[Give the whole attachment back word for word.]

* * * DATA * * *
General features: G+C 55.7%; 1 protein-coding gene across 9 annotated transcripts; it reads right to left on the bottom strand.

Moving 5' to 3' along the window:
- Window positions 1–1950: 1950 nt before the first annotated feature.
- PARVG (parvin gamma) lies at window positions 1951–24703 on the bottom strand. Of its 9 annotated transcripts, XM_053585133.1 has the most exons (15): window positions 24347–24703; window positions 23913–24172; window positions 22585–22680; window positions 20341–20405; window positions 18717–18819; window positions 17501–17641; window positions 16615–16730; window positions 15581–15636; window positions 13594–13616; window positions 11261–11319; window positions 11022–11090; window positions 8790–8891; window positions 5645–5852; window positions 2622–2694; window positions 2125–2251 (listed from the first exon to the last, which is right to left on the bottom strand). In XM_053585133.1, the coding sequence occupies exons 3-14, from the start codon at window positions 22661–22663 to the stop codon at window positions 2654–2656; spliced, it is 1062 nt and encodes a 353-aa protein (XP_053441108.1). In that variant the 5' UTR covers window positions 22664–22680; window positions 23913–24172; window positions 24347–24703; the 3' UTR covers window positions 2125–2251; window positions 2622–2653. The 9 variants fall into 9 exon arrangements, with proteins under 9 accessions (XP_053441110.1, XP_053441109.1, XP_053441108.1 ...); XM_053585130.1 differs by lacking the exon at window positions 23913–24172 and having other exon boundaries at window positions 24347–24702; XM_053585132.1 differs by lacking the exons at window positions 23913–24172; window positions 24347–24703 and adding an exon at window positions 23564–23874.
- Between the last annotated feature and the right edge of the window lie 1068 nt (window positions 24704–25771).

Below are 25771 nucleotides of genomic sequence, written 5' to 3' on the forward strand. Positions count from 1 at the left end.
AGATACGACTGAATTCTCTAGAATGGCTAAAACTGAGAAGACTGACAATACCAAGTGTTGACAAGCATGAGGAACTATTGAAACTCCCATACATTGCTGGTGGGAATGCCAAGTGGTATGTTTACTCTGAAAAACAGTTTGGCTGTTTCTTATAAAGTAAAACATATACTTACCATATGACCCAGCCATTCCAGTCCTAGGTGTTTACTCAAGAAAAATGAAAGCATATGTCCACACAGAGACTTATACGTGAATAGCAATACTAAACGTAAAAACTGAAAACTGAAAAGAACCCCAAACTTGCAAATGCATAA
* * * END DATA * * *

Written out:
General features: G+C 55.7%; 1 protein-coding gene across 9 annotated transcripts; it reads right to left on the bottom strand.

Moving 5' to 3' along the window:
- Window positions 1–1950: 1950 nt before the first annotated feature.
- PARVG (parvin gamma) lies at window positions 1951–24703 on the bottom strand. Of its 9 annotated transcripts, XM_053585133.1 has the most exons (15): window positions 24347–24703; window positions 23913–24172; window positions 22585–22680; window positions 20341–20405; window positions 18717–18819; window positions 17501–17641; window positions 16615–16730; window positions 15581–15636; window positions 13594–13616; window positions 11261–11319; window positions 11022–11090; window positions 8790–8891; window positions 5645–5852; window positions 2622–2694; window positions 2125–2251 (listed from the first exon to the last, which is right to left on the bottom strand). In XM_053585133.1, the coding sequence occupies exons 3-14, from the start codon at window positions 22661–22663 to the stop codon at window positions 2654–2656; spliced, it is 1062 nt and encodes a 353-aa protein (XP_053441108.1). In that variant the 5' UTR covers window positions 22664–22680; window positions 23913–24172; window positions 24347–24703; the 3' UTR covers window positions 2125–2251; window positions 2622–2653. The 9 variants fall into 9 exon arrangements, with proteins under 9 accessions (XP_053441110.1, XP_053441109.1, XP_053441108.1 ...); XM_053585130.1 differs by lacking the exon at window positions 23913–24172 and having other exon boundaries at window positions 24347–24702; XM_053585132.1 differs by lacking the exons at window positions 23913–24172; window positions 24347–24703 and adding an exon at window positions 23564–23874.
- Between the last annotated feature and the right edge of the window lie 1068 nt (window positions 24704–25771).

Below are 25771 nucleotides of genomic sequence, written 5' to 3' on the forward strand. Positions count from 1 at the left end.
AGATACGACTGAATTCTCTAGAATGGCTAAAACTGAGAAGACTGACAATACCAAGTGTTGACAAGCATGAGGAACTATTGAAACTCCCATACATTGCTGGTGGGAATGCCAAGTGGTATGTTTACTCTGAAAAACAGTTTGGCTGTTTCTTATAAAGTAAAACATATACTTACCATATGACCCAGCCATTCCAGTCCTAGGTGTTTACTCAAGAAAAATGAAAGCATATGTCCACACAGAGACTTATACGTGAATAGCAATACTAAACGTAAAAACTGAAAACTGAAAAGAACCCCAAACTTGCAAATGCATAA